The stellations of the regular dodecahedron make up three of the four Kepler–Poinsot polyhedra.

A rectified regular dodecahedron forms an icosidodecahedron.

The regular dodecahedron has icosahedral symmetry I_{h}, Coxeter group [5,3], order 120, with an abstract group structure of *A*_{5} × *Z*_{2}.

The dodecahedron and icosahedron are dual polyhedra. A regular dodecahedron has 12 faces and 20 vertices, whereas a regular icosahedron has 20 faces and 12 vertices. Both have 30 edges.

When a regular dodecahedron is inscribed in a sphere, it occupies more of the sphere's volume (66.49%) than an icosahedron inscribed in the same sphere (60.55%).

A regular dodecahedron with edge length 1 has more than three and a half times the volume of an icosahedron with the same length edges (7.663... compared with 2.181...), which ratio is approximately 3.51246117975, or in exact terms: 3/5(3*ϕ* + 1) or (1.8*ϕ* + 0.6).

A cube can be embedded within a regular dodecahedron, affixed to eight of its equidistant vertices, in five different positions.^{ [7] } In fact, five cubes may overlap and interlock inside the regular dodecahedron to result in the compound of five cubes.

The ratio of the edge of a regular dodecahedron to the edge of a cube embedded inside such a regular dodecahedron is 1 : *ϕ*, or (*ϕ* − 1) : 1.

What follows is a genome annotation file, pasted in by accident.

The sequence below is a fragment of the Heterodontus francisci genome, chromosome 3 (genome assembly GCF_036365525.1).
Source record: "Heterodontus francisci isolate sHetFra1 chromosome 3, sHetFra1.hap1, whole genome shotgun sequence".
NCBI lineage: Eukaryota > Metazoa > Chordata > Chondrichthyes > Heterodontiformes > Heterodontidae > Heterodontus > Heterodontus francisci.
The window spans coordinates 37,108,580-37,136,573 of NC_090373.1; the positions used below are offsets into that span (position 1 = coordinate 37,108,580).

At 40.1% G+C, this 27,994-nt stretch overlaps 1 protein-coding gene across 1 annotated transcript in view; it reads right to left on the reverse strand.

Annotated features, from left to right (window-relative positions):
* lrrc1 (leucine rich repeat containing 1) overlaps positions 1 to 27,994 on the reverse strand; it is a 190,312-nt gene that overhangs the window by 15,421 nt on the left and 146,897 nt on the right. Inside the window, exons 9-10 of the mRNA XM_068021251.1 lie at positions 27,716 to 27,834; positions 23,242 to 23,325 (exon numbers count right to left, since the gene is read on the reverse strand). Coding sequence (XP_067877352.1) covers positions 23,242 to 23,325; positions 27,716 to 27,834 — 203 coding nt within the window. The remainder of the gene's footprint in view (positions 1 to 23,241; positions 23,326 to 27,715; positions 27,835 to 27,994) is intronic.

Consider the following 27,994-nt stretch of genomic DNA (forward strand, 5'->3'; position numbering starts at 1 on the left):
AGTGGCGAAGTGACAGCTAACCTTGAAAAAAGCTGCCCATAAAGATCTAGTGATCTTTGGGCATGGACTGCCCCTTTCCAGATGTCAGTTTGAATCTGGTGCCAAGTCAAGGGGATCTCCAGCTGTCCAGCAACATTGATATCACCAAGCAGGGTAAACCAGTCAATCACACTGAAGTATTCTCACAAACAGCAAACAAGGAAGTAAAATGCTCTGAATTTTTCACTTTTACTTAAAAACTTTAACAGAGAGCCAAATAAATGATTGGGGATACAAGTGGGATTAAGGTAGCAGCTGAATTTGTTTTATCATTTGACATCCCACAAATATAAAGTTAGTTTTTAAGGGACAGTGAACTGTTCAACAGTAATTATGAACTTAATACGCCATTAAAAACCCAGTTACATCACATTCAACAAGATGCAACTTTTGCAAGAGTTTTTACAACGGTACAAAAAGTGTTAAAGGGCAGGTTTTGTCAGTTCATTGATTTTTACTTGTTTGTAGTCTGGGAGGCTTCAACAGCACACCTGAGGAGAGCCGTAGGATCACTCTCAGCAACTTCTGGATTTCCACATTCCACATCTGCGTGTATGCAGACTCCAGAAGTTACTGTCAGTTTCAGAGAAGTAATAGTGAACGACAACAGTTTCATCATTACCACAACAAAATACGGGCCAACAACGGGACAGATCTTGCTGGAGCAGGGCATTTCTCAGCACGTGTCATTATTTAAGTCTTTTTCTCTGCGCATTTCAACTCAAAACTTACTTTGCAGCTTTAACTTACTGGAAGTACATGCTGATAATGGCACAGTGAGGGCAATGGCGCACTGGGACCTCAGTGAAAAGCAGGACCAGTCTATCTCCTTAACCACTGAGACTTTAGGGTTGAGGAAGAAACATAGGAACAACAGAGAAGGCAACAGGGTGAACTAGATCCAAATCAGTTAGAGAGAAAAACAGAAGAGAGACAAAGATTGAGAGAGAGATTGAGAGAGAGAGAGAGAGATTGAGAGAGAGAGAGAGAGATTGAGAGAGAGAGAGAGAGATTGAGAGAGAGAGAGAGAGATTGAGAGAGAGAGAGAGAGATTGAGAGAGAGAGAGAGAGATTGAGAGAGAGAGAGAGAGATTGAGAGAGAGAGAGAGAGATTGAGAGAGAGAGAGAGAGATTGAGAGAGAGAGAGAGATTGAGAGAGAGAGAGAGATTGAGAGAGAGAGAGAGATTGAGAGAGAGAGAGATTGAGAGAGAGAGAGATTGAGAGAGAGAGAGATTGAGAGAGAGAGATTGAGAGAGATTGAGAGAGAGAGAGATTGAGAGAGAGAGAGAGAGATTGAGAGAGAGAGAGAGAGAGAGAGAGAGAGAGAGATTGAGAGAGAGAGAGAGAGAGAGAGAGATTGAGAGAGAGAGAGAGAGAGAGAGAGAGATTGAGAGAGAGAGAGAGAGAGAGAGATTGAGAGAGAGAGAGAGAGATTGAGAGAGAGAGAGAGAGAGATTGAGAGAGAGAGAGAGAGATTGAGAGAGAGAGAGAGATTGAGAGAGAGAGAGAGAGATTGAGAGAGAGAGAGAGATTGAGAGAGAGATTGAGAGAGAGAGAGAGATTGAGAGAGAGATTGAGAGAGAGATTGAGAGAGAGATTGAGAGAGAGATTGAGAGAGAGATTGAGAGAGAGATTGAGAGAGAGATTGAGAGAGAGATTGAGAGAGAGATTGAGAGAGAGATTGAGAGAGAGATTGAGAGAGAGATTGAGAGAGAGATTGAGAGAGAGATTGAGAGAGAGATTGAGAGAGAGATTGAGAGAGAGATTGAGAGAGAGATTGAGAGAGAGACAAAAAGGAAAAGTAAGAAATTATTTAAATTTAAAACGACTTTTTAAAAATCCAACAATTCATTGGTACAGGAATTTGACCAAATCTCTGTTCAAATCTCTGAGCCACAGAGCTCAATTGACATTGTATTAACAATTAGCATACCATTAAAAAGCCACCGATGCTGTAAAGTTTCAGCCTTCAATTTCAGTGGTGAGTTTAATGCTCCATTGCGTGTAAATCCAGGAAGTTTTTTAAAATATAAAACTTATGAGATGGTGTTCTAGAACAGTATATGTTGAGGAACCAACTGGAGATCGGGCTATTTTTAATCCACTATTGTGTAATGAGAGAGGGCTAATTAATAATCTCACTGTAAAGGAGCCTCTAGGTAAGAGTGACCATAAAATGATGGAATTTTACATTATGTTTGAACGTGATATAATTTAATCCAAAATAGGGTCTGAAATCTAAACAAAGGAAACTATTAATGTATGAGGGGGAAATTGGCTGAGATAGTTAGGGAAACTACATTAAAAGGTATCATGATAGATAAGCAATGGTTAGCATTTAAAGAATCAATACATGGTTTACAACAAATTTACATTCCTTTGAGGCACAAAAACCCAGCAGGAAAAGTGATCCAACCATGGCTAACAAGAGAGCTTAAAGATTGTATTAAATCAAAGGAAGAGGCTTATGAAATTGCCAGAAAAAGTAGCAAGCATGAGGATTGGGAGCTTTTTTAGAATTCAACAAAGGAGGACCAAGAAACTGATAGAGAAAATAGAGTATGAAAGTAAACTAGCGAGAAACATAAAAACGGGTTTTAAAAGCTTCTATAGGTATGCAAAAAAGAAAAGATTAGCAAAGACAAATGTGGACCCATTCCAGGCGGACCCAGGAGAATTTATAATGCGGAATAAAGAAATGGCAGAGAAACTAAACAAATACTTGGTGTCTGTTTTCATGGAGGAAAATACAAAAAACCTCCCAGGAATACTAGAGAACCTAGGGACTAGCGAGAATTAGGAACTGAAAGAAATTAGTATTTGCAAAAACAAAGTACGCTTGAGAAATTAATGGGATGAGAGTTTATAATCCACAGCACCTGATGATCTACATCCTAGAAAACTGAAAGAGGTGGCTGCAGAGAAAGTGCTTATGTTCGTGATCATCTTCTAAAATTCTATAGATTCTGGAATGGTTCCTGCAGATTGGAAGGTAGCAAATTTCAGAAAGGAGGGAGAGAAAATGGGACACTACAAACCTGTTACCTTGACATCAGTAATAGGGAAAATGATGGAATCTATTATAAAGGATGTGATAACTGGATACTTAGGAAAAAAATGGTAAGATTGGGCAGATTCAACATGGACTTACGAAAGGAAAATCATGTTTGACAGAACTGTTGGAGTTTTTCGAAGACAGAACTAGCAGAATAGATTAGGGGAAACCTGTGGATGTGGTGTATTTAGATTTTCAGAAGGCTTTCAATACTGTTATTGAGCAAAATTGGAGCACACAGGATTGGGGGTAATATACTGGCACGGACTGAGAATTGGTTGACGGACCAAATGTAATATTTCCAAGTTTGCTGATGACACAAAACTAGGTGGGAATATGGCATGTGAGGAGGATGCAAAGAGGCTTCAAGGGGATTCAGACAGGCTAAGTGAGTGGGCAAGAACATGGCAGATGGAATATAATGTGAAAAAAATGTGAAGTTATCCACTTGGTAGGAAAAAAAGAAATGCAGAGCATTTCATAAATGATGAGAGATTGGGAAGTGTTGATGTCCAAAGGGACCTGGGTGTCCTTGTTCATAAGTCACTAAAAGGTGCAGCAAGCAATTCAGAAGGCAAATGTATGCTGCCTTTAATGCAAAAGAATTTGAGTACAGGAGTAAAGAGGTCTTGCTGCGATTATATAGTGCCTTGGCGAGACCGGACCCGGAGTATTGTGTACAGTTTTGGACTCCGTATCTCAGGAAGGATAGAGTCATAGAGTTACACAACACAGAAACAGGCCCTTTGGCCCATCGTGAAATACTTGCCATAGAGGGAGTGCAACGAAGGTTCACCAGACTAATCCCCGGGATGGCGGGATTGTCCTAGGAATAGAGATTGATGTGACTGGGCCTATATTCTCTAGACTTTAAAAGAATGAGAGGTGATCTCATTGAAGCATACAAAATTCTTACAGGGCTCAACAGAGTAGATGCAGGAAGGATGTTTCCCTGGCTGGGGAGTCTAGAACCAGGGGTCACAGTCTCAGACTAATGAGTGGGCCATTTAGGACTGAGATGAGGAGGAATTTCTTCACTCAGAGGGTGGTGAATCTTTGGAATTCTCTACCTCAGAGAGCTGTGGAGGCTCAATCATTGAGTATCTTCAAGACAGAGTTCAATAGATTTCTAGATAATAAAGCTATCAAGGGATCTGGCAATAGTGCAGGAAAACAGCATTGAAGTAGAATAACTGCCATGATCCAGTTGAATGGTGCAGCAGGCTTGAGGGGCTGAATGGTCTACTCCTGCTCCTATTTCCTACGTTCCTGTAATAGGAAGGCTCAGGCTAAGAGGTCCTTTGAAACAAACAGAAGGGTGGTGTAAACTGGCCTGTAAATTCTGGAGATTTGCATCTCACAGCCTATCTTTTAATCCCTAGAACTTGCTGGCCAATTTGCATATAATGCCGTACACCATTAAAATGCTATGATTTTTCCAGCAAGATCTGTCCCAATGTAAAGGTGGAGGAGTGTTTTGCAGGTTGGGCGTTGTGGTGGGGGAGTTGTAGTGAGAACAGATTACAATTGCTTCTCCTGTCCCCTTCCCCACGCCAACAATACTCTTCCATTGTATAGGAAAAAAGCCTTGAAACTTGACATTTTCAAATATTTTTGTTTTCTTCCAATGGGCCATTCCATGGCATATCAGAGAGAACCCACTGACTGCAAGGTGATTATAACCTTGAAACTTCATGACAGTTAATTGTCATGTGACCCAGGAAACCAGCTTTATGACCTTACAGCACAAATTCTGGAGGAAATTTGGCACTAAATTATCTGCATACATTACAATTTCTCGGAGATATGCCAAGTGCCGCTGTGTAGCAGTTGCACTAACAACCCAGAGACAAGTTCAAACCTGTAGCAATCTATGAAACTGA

The ratio of a regular dodecahedron's volume to the volume of a cube embedded inside such a regular dodecahedron is 1 : 2/2 + *ϕ*, or 1 + *ϕ*/2 : 1, or (5 + √5) : 4.

For example, an embedded cube with a volume of 64 (and edge length of 4), will nest within a regular dodecahedron of volume 64 + 32*ϕ* (and edge length of 4*ϕ* − 4).

Thus, the difference in volume between the encompassing regular dodecahedron and the enclosed cube is always one half the volume of the cube times *ϕ*.

From these ratios are derived simple formulas for the volume of a regular dodecahedron with edge length *a* in terms of the golden mean:

*V*= (*aϕ*)^{3}· 1/4(5 + √5)*V*= 1/4(14*ϕ*+ 8)*a*^{3}

As two opposing tetrahedra can be inscribed in a cube, and five cubes can be inscribed in a dodecahedron, ten tetrahedra in five cubes can be inscribed in a dodecahedron: two opposing sets of five, with each set covering all 20 vertices and each vertex in two tetrahedra (one from each set, but not the opposing pair).